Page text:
September 22, 2017

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Having almost ruined his marriage, 42-year-old Welshman John Hartson has enough credentials and experience to be able to raise awareness about the dangers of gambling.

For Mr Hartson, gambling started at a very early age at slot machines: “It controlled my whole world for many years. It became a real problem and caused major issues in my life, leading to relationship problems with my wife, children, friends and parents,” he said during the second Responsible Gaming Conference, organised by Kindred and the Foundation for Social Welfare Services.

The event brought together all stakeholders, including operators, psychologists, gamblers and academics.

Mr Hartson, a former Celtic striker who also played for Arsenal and West Ham and is now a pundit for BT Sport, said he wanted to pass on a message about the dangers of getting too involved with gambling and becoming a compulsive gambler.

So how did he overcome the addiction?

She was going to leave and take my children.

“It was a very poignant moment. My wife and I had a massive row and she was going to leave and take my children if I didn’t stop. That was my rock bottom.

“From that day on, I sought help. I can now help others who are in the same place I was in six years ago. I was in disarray,” Mr Hartson told the Times of Malta.

With “a lot of help and self-control” he managed to turn things around and has not placed a bet in six years. He is now “in a great place” with his wife, their family has grown since then.

In his address to a packed hall at the same gaming conference, Kindred CEO Henrik Tjarnstrom noted that while gambling had been around for centuries, digitisation has enabled operators to understand clients better and learn about their gambling patterns.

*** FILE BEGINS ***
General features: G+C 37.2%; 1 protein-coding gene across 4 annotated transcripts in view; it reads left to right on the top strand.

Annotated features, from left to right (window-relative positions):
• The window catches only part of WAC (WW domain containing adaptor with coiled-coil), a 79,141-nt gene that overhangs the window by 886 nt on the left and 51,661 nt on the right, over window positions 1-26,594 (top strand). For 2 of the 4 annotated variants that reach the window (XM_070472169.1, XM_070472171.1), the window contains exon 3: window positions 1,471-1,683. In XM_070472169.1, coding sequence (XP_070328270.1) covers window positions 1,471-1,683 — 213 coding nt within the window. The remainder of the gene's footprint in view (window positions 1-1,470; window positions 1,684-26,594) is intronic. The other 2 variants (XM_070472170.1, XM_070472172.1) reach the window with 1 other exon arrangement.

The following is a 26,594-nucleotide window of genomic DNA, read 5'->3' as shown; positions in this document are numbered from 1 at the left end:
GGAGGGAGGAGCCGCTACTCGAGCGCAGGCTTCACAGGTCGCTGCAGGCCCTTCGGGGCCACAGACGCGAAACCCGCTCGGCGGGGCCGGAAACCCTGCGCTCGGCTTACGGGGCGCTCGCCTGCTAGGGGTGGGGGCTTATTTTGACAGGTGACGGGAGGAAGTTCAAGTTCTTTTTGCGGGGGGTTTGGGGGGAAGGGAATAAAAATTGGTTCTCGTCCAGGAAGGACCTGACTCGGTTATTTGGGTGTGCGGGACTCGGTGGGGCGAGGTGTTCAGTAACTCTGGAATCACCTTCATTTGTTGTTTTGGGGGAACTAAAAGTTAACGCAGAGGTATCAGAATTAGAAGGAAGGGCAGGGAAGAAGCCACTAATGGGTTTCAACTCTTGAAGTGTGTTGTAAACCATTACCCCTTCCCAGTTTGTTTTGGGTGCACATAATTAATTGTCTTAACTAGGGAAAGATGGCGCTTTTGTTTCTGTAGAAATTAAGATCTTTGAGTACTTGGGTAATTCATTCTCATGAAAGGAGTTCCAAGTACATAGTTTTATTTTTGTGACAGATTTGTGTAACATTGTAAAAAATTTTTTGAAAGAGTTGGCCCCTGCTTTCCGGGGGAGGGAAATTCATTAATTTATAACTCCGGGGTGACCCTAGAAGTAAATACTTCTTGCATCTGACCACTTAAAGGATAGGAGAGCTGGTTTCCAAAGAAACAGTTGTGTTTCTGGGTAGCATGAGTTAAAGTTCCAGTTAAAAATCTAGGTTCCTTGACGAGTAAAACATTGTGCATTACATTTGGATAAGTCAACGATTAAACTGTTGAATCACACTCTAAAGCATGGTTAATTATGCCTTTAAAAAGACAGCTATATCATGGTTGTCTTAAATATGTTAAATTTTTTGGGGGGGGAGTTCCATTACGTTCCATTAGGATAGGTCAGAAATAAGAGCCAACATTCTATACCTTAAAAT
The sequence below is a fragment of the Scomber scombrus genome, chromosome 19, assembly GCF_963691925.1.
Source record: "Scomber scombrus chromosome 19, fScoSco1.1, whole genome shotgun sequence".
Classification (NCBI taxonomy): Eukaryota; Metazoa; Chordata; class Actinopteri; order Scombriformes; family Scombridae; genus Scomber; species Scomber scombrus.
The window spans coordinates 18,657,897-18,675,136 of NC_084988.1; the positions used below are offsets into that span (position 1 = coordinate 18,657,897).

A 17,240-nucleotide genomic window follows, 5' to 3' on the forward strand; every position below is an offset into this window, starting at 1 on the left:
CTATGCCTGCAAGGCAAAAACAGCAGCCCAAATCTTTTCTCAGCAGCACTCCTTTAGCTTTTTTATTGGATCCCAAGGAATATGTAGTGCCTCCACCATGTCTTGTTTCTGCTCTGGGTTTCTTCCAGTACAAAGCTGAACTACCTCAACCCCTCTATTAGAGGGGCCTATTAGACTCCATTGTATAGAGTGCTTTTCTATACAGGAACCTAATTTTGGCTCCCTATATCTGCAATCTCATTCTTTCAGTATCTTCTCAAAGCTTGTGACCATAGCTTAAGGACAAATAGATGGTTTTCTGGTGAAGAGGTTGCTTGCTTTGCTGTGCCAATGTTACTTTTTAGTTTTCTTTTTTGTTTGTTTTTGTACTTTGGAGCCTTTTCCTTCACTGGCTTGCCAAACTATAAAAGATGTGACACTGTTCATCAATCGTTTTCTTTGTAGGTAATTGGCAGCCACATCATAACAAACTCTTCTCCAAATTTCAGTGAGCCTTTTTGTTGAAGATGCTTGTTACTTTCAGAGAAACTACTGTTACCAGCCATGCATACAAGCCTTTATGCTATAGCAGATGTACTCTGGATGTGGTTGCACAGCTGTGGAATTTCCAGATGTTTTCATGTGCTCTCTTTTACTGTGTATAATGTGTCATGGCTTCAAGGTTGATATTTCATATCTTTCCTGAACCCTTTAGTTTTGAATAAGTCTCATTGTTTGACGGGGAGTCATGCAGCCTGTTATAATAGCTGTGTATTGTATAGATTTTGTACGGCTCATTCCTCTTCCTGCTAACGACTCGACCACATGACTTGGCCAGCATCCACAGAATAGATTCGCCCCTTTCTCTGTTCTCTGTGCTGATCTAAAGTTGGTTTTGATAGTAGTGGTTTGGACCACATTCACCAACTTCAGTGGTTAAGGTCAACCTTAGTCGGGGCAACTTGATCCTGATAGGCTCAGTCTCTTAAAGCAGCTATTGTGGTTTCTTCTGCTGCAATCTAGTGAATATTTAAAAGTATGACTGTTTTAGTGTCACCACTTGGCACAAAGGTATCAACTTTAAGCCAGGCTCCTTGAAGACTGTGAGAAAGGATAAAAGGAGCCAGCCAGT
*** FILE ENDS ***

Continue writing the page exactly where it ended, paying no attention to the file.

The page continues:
Kindred, which started off as Unibet in 1997, is one of Europe’s leading online gambling groups that operate across the continent and Australia.

“We work very hard at ensuring a safe and secure environment for our customers as we want them to remain customers and enjoy gambling,” he said. The gambling group has its own responsible gaming team that kicks into action when it suspects unhealthy behaviour.

He referred to a customer who “was not in a good place in life”.

“We initiated contact and spoke to him for weeks until he regained control of the situation through our responsible gaming team. Why didn’t we close the account? We were convinced he most likely would have gone to another operator and continued with this problem,” he said, adding that the client contacted the company a year later to express his thanks for helping him get back on his feet.

Digital Economy Parliamentary Secretary Silvio Schembri meanwhile told the conference gambling contributed to 12 percent of Malta’s GDP. However, the government did not get carried away by numbers and, over the past years, invested in responsible gaming initiatives, he added.

According to a recent survey, about two percent of the population that consumed gaming services reported some type of adverse effects on their lifestyle, he noted. “Gambling addiction is a reality and the government needs more information to help it take more initiatives… We need everybody on board,” Mr Schembri said.

Signs to look out for:

▪ Betting tickets suggesting large bets.

▪ Preferring to play slot machines alone.

▪ Always short of cash despite regular income.

▪ Money or items disappearing from home.

▪ Preoccupation with studying betting guides.

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